I first was introduced to the term Equanimity in one of the guided meditations on the Waking Up app I spoke about in the first article. It’s defined as having mental calmness, composure, and evenness of temper, especially in a difficult situation. It has application potential ranging from excruciating physical pain to mental anxieties. The definition of a difficult situation is highly ambiguous, and subject to personal opinions and tolerance levels, but everyone has a struggles in their life.
The concept of having Equanimity was reinforced as I read excerpts of an ancient Stoic philosopher by the name of Epicurus, who spent time reflecting on the notions of pain and illness in his Principal Doctrines. There he said, “Pain is always bearable because it is either acute or chronic but never both.” That is, a little pain should not be disruptive since its minor, and a great pain is not long lasting. Therefore, you can cope with pain in either scenario because if it is severe, you know it won’t last forever, and if it is minor, you know you’ve dealt with worse pain before so it’s tolerable.
The quote “What doesn’t kill you only makes you stronger,” has relevance here. It allows us to reflect on the hardship we have overcome to date, and instill a sense of pride that we are indeed still standing. Approaching difficult situations or physical sensations with Equanimity doesn’t make it go away, rather it changes your relationship with it such that it doesn’t spiral into something more than it actually is.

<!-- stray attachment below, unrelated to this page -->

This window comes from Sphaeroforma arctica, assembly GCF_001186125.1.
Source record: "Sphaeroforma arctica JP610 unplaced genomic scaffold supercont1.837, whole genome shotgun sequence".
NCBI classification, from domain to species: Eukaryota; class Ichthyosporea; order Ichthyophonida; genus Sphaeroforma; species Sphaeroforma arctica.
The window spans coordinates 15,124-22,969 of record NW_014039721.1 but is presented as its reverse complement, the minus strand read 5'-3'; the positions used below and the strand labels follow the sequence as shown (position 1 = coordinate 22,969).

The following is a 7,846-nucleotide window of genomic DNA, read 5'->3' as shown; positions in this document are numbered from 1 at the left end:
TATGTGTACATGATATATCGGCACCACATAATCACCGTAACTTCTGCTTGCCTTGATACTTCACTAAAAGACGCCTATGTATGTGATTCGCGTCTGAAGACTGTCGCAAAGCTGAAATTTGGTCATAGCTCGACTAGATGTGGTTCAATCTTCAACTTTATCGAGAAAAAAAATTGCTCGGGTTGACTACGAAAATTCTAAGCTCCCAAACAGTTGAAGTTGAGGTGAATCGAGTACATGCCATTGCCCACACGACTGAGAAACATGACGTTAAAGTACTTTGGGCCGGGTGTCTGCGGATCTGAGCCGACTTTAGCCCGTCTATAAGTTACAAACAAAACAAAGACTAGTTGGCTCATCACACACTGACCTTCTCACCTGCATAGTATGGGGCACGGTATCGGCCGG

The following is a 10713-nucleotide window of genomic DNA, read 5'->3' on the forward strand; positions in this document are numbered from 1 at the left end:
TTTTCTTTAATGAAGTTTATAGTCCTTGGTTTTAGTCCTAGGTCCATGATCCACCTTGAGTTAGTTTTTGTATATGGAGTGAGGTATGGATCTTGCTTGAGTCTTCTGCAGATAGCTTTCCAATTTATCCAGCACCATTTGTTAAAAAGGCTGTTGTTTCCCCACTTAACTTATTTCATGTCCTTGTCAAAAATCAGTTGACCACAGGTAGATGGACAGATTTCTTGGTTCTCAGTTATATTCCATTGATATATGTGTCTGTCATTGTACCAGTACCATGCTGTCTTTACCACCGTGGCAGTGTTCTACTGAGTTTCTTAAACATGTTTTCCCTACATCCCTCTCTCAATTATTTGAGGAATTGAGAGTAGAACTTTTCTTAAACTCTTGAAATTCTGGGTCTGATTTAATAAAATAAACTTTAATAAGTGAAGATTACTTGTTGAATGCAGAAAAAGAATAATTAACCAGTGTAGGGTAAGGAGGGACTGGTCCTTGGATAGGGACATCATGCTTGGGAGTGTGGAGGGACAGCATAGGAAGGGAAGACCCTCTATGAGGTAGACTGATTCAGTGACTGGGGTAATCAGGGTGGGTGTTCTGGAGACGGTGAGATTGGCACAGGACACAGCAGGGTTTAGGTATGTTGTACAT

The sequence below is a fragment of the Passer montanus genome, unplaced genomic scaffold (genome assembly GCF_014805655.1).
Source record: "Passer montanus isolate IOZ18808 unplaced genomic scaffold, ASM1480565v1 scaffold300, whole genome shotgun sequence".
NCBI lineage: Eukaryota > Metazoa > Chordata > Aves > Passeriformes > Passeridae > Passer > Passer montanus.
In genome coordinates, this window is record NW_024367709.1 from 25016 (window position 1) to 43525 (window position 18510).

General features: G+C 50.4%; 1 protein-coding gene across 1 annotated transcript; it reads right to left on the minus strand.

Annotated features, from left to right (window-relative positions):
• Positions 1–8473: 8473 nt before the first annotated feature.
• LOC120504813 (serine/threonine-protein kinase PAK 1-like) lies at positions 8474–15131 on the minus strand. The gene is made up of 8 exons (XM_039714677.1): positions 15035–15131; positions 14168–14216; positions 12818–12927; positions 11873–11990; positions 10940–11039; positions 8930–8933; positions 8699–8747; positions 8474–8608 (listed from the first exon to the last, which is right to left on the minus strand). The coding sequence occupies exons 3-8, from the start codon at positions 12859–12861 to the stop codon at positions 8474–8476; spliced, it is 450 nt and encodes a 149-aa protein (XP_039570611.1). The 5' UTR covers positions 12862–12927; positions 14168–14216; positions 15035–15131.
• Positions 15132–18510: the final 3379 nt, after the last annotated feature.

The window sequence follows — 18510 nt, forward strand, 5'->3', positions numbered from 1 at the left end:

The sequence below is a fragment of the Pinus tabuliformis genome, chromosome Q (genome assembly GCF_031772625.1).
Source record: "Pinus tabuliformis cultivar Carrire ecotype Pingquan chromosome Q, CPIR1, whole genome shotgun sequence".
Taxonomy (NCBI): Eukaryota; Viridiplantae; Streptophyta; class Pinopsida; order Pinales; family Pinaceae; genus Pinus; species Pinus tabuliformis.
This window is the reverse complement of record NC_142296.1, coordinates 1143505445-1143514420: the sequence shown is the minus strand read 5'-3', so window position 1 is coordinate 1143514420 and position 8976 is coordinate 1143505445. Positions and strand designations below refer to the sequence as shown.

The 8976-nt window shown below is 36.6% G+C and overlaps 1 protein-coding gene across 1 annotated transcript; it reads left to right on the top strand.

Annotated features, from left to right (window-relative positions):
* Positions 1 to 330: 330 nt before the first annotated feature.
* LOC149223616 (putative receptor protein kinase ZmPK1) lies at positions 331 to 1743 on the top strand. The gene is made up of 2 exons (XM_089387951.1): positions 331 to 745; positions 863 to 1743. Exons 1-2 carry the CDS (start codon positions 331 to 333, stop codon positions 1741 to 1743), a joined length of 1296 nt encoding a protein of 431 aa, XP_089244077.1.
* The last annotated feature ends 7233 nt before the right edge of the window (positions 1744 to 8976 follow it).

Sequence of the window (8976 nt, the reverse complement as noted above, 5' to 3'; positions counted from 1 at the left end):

“On Pain: if it is unbearable, it carries us off, if it persists, it can be endured.”
Equanimity allows you to face your battles with a calm, collected mind which maximizes your capacity to execute on tasks and concepts within your Three Foot World. Complaining and chattering about problems will only make them worse, and it reflects poorly on individual character. Again, how would someone you admire handle pain. Would they yell out in anguish, say something is unbearable, or hyperbolize the situation they are in to get sympathy? I’m guessing all those answers are no.